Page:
2006 was a great defensive season for Patterson, no matter what statistics we use. They don’t have his 2007 or 2005 numbers individually but he wasn’t among the leaders or trailers in 2007. If we look at the 3 year totals they have, we can get a basic idea of his other seasons, though. If we remove his +34 from his 2005-2007 totals, that leaves a -3 total for his 2005 and 2007 seasons. Slightly below average. If you subtract his 2006 season from his 2004-2006 numbers, it leaves a +11 for his 2004-2005 seasons. A solidly above average number.

Using this collective information, and understanding that fielding is like hitting, players have below, average and above average seasons, I’m very comfortable saying that Patterson is an above average and sometimes outstanding centerfielder. With any team, especially this one, there is definitely value in that.

How about offensively? Well, everyone knows he doesn’t walk or get on base much, so there really is no reason to rehash that. He strikes out a fair amount, too. And the only time he should be at the plate with a lefty on the mound is if the rest of the team is in the hospital suffering from food poisoning. That’s the bad stuff. Patterson does have some pop in his bat, as we’ve already seen in the first week of the season. He has a career ISO (Slg-Ave) of .158. That’s against both righties and lefties as ESPN doesn’t have those split for his career numbers. But a .158 ISO is pretty good. Not elite, but for a centerfielder, it’s above average.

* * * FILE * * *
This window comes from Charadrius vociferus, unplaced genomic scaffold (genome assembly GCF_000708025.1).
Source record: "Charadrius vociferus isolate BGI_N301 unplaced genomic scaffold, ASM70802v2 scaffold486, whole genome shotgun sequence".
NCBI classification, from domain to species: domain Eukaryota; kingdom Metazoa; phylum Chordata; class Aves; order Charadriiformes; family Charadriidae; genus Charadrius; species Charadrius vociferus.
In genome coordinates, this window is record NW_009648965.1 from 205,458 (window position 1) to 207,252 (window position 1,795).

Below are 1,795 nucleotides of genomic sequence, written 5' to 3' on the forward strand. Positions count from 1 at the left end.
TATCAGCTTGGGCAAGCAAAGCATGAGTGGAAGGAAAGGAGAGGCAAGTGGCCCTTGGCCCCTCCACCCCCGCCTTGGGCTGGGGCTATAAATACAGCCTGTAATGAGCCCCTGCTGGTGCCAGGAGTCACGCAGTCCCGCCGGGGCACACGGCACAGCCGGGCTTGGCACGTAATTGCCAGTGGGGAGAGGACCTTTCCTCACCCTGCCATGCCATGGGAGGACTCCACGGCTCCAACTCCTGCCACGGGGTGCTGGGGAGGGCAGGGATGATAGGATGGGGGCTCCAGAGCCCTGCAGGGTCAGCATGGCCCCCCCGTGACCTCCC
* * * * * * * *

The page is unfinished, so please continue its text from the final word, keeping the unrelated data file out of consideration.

Patterson is also a VERY good base-stealer, stealing bases at an 80% success rate for his career. Tim Raines is the career leader at 84.7%. It’s tough to find any kind of comprehensive study or rankings on baserunning, though. So at least we know he’s a good base-stealer and likely a good overall baserunner.

So what do we have with Corey Patterson? We have a defensive sub who can’t get on base, walk, hit lefties and strikes out too much? Is that fair? Maybe. But one of the gripes I have about the Cincinnati media’s and, in turn, fans’ take on Adam Dunn is they concentrate too much on what he can’t do and don’t enjoy him for what he does do. Have too many people made the same mistake with Patterson (the opposite of Dunn in most categories)? We have a very good defensive outfielder on a team that really needs one. He can put up a decent (vague term, I know) OPS against righties and he’s very good at stealing bases and probably running the bases in general. I’ll take that in centerfield.

Now, I think there are two things that people let shade their opinions on Patterson.

  1. Dusty Baker insists on batting him leadoff.
  2. Everyone’s designated messiah playing centerfield in AAA.

Number one is a perfectly legitimate gripe. Number 2 is a complex topic without a clear solution that deserves it’s own post (Not sure if it’ll get it).

Patterson’s teams should have a right-handed caddy to platoon with him (Norris Hopper anyone?) and shouldn’t bat him any higher than 7th, preferably 8th. If they do that, there’s no reason Patterson’s defense and pop versus righties can’t help push the Reds towards division title in 2008.